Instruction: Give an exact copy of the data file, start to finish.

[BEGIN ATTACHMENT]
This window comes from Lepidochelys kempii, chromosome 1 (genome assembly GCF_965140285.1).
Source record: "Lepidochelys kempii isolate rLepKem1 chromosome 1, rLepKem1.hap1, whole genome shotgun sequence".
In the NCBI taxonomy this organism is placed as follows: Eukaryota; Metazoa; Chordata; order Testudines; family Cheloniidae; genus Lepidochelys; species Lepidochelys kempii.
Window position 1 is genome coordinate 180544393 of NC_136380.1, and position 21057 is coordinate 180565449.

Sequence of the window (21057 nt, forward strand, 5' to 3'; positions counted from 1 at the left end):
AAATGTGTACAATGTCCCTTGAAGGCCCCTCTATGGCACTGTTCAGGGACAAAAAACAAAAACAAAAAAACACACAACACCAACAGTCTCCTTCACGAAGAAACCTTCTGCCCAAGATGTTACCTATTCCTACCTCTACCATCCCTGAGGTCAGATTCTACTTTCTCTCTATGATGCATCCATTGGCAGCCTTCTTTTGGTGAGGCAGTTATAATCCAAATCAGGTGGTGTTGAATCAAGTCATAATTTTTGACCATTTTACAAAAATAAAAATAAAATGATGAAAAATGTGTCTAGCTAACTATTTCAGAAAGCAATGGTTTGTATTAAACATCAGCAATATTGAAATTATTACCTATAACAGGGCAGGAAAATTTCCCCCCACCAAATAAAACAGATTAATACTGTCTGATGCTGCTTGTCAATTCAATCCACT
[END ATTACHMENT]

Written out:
This window comes from Lepidochelys kempii, chromosome 1 (genome assembly GCF_965140285.1).
Source record: "Lepidochelys kempii isolate rLepKem1 chromosome 1, rLepKem1.hap1, whole genome shotgun sequence".
In the NCBI taxonomy this organism is placed as follows: Eukaryota; Metazoa; Chordata; order Testudines; family Cheloniidae; genus Lepidochelys; species Lepidochelys kempii.
Window position 1 is genome coordinate 180544393 of NC_136380.1, and position 21057 is coordinate 180565449.

Sequence of the window (21057 nt, forward strand, 5' to 3'; positions counted from 1 at the left end):
AAATGTGTACAATGTCCCTTGAAGGCCCCTCTATGGCACTGTTCAGGGACAAAAAACAAAAACAAAAAAACACACAACACCAACAGTCTCCTTCACGAAGAAACCTTCTGCCCAAGATGTTACCTATTCCTACCTCTACCATCCCTGAGGTCAGATTCTACTTTCTCTCTATGATGCATCCATTGGCAGCCTTCTTTTGGTGAGGCAGTTATAATCCAAATCAGGTGGTGTTGAATCAAGTCATAATTTTTGACCATTTTACAAAAATAAAAATAAAATGATGAAAAATGTGTCTAGCTAACTATTTCAGAAAGCAATGGTTTGTATTAAACATCAGCAATATTGAAATTATTACCTATAACAGGGCAGGAAAATTTCCCCCCACCAAATAAAACAGATTAATACTGTCTGATGCTGCTTGTCAATTCAATCCACT